A fresh look at electronics in the real world of Electromagnetic interference, the physical environment, and utility power . . .
Despite the many advances in electronics, the semiconductor revolution, and technologies that perform well above 100 MHz--problems of noise and interference remain. One reason is the inability of circuit theory to address a number of real-world issues--utility power, grounding, the character of buildings, the nature of long cables, or questions of radiation vis-a-vis equipment.
Solving Interference Problems in Electronics tackles all these areas with an amazingly accessible and down-to-earth approach that bridges the gap between the practical world and today's electronics. Highly original and pragmatic, the book uses elementary principles of physics to shed new light on EMI, and shows students and engineering professionals how to solve problems that are often beyond the scope of circuit theory.
Drawing on his 30 years experience in the field, author Ralph Morrison:
* Defines EMI broadly to accommodate utility power and the physical environment.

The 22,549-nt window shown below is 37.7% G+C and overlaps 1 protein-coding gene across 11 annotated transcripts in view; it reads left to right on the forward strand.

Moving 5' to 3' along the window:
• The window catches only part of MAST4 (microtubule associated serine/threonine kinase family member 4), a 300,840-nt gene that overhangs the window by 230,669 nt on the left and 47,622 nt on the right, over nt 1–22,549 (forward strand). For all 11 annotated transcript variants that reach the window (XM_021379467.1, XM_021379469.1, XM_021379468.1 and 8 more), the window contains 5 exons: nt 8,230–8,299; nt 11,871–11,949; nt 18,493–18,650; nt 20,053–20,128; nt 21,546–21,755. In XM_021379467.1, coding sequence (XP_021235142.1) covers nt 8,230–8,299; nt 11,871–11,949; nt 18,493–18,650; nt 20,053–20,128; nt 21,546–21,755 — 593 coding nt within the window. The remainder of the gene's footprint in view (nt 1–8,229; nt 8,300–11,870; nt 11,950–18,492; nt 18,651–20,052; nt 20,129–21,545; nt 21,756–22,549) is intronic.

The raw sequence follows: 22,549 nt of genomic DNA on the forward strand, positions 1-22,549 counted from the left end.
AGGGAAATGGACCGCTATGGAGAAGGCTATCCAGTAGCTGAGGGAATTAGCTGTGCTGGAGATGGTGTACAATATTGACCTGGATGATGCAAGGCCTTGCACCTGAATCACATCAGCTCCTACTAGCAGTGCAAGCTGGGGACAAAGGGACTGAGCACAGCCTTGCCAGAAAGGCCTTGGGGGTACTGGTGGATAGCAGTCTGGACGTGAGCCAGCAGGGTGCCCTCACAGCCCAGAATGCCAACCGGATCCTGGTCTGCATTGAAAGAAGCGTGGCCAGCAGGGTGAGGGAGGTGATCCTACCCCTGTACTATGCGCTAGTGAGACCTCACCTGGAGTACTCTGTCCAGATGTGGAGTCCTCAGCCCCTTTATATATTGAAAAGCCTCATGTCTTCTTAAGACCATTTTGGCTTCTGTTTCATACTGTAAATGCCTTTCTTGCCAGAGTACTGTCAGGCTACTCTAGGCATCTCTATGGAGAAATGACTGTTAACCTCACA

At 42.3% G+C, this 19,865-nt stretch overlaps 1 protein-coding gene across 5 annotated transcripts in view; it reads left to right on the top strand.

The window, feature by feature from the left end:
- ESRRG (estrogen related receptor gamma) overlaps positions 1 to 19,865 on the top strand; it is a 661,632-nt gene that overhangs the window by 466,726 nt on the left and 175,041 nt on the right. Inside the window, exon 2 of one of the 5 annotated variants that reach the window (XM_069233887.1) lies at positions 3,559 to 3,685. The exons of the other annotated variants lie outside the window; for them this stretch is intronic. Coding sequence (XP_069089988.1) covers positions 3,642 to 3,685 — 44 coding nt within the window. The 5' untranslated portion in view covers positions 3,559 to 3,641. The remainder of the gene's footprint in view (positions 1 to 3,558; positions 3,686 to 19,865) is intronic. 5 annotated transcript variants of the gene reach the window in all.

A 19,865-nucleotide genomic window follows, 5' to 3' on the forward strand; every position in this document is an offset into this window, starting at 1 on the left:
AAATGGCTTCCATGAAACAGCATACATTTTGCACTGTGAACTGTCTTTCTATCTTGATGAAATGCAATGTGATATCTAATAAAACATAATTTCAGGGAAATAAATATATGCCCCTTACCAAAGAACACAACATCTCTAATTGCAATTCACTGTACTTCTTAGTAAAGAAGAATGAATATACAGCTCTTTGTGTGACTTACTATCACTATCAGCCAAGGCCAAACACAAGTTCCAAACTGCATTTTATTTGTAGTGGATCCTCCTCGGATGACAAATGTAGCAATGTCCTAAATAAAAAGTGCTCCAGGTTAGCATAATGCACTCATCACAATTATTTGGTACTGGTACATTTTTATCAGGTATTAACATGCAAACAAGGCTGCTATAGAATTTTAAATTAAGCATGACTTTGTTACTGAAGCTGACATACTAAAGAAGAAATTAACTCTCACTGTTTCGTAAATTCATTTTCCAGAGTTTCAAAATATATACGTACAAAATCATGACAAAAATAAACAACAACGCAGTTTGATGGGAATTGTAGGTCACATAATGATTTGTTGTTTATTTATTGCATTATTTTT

* Puts questions of grounding and shielding in a completely new light.
* Uses very simple mathematics that make it easy to understand what is happening and why.
* Shows how interference is generated and how it impacts design.
* Describes instrumentation design and specifications, including the nature of feedback and commonly encountered problems.
* Provides methods and techniques for testing and evaluating designs.
* Deals with questions of radiation and its correlation to equipment.
* Covers interference questions in computer manufacturing and systems design.
* Provides many illustrations that clarify difficult material and explain complex processes.